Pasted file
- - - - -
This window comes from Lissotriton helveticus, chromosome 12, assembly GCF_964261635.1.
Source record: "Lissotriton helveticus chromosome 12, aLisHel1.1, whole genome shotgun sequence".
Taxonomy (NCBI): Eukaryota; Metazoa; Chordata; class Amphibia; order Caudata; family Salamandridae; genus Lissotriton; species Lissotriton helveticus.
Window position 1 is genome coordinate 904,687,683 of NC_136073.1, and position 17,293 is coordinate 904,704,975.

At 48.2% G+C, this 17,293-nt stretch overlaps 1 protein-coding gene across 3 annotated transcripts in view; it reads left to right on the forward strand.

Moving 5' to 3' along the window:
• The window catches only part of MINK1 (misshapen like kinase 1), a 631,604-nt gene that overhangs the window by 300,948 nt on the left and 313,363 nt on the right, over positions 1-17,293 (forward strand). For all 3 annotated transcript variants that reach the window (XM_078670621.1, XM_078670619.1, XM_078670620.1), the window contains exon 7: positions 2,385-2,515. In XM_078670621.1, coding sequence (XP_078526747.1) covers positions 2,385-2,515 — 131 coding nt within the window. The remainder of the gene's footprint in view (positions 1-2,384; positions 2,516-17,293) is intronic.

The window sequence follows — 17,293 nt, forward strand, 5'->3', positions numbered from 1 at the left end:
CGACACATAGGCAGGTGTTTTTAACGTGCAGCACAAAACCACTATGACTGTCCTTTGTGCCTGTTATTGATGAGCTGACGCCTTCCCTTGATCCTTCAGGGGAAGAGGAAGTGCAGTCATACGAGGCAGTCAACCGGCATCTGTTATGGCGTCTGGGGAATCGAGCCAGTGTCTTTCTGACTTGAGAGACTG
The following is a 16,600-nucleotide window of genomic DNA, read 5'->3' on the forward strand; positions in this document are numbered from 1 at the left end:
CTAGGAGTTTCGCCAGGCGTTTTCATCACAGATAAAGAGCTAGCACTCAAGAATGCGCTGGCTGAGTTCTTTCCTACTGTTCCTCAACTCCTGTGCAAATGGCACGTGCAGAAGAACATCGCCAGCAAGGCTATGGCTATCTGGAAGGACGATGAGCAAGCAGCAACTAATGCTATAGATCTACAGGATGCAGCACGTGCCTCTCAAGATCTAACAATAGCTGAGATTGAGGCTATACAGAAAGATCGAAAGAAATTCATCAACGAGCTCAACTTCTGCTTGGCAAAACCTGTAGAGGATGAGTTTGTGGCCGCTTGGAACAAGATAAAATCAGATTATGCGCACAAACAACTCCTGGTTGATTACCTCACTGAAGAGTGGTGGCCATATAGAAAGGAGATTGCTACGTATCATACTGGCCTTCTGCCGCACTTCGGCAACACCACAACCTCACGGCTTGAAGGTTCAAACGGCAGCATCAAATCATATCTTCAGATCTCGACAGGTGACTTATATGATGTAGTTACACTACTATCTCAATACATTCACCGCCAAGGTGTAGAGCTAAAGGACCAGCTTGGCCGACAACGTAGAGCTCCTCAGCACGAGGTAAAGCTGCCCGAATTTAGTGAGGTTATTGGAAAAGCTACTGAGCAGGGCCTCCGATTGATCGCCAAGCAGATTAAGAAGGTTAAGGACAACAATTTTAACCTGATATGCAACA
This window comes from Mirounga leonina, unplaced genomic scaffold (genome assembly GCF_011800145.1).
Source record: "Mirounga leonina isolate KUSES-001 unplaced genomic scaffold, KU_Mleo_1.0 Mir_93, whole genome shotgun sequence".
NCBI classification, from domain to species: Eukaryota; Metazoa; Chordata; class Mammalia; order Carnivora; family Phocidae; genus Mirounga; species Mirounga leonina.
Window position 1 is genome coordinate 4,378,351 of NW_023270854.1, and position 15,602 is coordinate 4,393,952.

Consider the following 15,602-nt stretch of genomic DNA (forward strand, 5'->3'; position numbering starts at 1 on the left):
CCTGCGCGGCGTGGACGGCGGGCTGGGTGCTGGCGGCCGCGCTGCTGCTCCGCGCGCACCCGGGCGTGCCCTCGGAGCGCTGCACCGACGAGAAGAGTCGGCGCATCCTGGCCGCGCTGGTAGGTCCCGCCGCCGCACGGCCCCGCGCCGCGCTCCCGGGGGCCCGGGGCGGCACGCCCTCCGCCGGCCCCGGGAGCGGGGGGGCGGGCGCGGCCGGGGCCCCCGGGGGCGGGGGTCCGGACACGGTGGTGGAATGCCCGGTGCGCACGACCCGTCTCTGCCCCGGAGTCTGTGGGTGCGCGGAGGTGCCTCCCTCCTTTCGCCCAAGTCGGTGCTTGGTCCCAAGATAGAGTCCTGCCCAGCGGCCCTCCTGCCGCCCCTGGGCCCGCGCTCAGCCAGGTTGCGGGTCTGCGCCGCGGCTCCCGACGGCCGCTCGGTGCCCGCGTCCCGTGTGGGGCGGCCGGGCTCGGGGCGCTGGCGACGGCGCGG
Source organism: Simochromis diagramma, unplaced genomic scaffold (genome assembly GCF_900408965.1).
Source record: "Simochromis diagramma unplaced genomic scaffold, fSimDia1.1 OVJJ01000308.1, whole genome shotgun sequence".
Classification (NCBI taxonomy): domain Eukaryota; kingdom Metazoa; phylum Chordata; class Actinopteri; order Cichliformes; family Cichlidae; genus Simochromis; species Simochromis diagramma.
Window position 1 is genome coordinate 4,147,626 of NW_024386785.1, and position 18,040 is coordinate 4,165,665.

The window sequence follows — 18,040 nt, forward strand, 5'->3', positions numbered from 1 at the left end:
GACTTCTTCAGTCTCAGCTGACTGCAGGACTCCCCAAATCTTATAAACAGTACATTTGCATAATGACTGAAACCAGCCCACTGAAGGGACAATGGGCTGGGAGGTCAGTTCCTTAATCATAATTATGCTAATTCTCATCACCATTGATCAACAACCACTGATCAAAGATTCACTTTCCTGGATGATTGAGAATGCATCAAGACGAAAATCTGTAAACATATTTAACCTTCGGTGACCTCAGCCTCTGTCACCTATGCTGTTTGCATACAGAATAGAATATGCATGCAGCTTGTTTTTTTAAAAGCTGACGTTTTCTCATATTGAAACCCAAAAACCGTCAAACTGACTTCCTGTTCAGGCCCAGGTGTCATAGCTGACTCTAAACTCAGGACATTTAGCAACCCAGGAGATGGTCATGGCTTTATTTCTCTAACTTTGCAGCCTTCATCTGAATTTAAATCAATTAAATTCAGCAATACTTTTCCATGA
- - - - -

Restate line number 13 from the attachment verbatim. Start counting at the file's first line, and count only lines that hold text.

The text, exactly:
Source record: "Mirounga leonina isolate KUSES-001 unplaced genomic scaffold, KU_Mleo_1.0 Mir_93, whole genome shotgun sequence".